Smith & Wesson Holding Corporation (NASDAQ:SWHC) has seen its stock price come under pressure in recent months as investors and speculators placed wagers on how future regulation will impact the company. The stock is trading down almost -20% since it reported blowout earnings and guidance in early March. Meanwhile, short interest has steadily increased to almost 30% of shares outstanding. The disparity in price relative to the company's fundamentals is tremendous, and I believe provides longer-term investors with an attractive entry point. Of course, this assumes that fundamentals prevail over the long-run and that short-term price movements often reflect investors' hyper-sensitivity to headline risk.
Since 2006, Smith & Wesson has seen its revenue and earnings grow at a CAGR of 12.5% and 42.5%, respectively. By segment, handguns have grown at a CAGR of 13.5% over this period, and have averaged 50-55% of total sales. The Walther line of performance pistols has grown at a 6.8% CAGR, and represents approximately 5-10% of sales over this period. High performance tactical rifles are the fastest growing segment for the company, having grown at a CAGR of 26% since 2006, representing 20-25% of sales. (Smith & Wesson's reliance on high performance tactical rifles as a driver for future growth is why it is being favored by short-sellers relative to its peers.) Parts and accessories have experienced nice growth in-line with broader sales at a 15.5% CAGR, and represents about 5% of total firearm sales for the company.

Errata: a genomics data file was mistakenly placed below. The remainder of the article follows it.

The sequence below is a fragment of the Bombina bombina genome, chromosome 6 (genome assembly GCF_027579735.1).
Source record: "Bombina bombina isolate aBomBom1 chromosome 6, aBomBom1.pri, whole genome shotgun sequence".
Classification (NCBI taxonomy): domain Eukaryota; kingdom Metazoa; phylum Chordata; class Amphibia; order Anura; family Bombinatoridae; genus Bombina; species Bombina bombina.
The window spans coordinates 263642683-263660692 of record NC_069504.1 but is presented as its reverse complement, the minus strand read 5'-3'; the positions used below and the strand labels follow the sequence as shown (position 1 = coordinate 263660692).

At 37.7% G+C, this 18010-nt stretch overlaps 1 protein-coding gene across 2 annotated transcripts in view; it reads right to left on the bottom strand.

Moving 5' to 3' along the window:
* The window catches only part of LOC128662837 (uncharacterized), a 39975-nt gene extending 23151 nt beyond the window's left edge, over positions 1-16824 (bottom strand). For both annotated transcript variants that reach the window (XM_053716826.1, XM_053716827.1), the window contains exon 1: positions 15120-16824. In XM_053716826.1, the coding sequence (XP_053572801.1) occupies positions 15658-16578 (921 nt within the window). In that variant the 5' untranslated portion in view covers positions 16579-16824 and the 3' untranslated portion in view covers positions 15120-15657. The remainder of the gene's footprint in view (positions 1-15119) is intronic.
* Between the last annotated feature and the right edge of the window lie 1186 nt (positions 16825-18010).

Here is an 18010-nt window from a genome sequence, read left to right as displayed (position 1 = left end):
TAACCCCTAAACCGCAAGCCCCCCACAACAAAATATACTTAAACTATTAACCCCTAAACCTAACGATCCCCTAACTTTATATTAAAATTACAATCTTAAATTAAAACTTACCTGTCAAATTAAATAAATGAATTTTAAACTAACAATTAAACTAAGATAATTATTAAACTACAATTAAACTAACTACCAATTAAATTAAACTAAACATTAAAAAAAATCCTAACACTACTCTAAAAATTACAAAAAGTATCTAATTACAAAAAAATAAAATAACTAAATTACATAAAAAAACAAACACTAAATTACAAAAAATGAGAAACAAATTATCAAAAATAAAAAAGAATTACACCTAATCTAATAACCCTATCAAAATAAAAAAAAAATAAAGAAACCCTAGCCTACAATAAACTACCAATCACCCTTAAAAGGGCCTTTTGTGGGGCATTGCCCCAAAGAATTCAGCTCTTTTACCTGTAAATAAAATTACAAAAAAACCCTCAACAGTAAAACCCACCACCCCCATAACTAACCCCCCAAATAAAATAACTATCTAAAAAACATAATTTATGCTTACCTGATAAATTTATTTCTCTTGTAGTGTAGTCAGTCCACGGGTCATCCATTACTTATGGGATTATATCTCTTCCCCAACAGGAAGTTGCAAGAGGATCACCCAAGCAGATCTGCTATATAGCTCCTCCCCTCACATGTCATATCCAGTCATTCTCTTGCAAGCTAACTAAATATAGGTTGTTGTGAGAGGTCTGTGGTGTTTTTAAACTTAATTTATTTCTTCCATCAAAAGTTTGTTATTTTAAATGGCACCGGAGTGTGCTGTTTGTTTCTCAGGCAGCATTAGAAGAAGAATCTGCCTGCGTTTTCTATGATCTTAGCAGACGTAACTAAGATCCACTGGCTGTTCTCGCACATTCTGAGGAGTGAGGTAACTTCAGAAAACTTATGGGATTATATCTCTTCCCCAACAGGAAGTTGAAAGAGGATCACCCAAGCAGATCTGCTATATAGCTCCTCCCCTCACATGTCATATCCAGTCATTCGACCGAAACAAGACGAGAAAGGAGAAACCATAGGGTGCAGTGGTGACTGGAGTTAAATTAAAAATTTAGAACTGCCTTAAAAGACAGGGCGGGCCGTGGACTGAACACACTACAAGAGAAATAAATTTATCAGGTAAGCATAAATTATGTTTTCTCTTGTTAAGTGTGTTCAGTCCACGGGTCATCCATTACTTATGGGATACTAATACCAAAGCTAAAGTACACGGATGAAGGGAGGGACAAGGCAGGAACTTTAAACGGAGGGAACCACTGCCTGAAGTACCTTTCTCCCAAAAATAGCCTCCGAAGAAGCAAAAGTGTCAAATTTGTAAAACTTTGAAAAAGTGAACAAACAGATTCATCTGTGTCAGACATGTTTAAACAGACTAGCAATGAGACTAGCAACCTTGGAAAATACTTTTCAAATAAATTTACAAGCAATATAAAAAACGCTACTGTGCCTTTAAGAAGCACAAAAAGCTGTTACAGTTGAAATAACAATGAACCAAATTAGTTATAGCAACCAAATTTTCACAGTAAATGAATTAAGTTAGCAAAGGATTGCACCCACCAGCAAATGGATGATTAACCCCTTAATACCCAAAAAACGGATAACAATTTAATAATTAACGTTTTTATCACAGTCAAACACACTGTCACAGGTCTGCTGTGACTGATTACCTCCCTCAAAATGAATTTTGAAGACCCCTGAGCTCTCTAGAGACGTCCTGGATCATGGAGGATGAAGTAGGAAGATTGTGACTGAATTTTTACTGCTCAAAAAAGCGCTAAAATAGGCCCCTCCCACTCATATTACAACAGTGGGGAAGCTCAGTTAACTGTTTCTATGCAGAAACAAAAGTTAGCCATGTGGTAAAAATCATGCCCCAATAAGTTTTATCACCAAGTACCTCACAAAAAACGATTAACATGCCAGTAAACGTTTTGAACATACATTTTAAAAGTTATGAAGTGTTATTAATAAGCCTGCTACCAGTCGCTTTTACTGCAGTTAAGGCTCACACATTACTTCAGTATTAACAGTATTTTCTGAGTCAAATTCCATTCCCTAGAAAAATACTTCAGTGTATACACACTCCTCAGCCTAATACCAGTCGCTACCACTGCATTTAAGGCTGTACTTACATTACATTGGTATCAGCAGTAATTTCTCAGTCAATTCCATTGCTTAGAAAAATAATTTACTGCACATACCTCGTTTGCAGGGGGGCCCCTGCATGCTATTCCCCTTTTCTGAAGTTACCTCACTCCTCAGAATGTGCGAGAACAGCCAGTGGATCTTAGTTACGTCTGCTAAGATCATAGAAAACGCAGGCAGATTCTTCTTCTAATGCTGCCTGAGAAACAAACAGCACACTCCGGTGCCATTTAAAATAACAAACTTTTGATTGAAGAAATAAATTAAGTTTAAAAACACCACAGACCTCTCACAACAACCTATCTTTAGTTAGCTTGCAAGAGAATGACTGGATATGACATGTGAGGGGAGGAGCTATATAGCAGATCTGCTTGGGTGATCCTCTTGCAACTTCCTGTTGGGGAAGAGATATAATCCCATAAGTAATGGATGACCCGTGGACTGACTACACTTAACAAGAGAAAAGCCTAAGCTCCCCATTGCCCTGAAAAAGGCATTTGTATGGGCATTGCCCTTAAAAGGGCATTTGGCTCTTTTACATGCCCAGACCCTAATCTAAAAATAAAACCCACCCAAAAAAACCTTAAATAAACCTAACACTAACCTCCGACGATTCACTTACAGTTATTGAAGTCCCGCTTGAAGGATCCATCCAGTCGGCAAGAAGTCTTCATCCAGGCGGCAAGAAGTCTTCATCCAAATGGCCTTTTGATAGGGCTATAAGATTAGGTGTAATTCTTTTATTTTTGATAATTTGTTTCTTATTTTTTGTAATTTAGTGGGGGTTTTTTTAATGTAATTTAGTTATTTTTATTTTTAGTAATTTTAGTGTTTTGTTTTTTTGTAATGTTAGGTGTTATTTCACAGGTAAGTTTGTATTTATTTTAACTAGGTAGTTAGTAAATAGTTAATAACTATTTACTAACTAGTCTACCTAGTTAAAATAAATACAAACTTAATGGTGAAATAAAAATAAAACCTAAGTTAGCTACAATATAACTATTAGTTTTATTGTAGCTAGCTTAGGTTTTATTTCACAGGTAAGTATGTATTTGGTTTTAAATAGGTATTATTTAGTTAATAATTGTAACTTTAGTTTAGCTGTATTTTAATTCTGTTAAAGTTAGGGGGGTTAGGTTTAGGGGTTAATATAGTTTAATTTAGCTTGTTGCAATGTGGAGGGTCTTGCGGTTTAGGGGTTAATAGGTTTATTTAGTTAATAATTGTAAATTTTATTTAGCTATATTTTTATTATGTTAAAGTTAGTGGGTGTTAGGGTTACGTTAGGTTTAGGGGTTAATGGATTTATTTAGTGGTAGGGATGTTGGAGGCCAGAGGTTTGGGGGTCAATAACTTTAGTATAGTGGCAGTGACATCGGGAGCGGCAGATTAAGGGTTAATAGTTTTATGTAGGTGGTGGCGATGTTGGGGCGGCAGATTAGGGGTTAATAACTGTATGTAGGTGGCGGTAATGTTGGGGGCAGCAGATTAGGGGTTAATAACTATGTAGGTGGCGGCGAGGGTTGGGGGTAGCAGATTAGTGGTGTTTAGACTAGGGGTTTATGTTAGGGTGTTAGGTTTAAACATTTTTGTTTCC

Keeping It Simple...
Total non-firearm sales have experienced negative growth of -7.1% since 2006. This is the result of the company's fiscal-year 2012 divestiture of its perimeter security business. This was a business that former management entered into through a 2009 acquisition of Universal Safety Response, Inc. While this acquisition immediately tacked on an additional $50 million in revenue, it was at the cost of lower margins and highly reliant on government spending. When James Debney was appointed CEO in 2011, as part of a planned management succession process, one of his first acts was to divest the perimeter security business due to the above mentioned reasons. The idea was to refocus on the company's core gun manufacturing business. As a result of this and other changes, Smith & Wesson went from having three operating segments and 14 sub-segments in 2006, to two operating segments and six sub-segments in 2012. (Source: FutureNet Security Solutions)
Note: Smith & Wesson still is one of the world's largest producers of high-grade handcuffs. This figure is rolled up into the Other category in the Total Non-Firearms segment.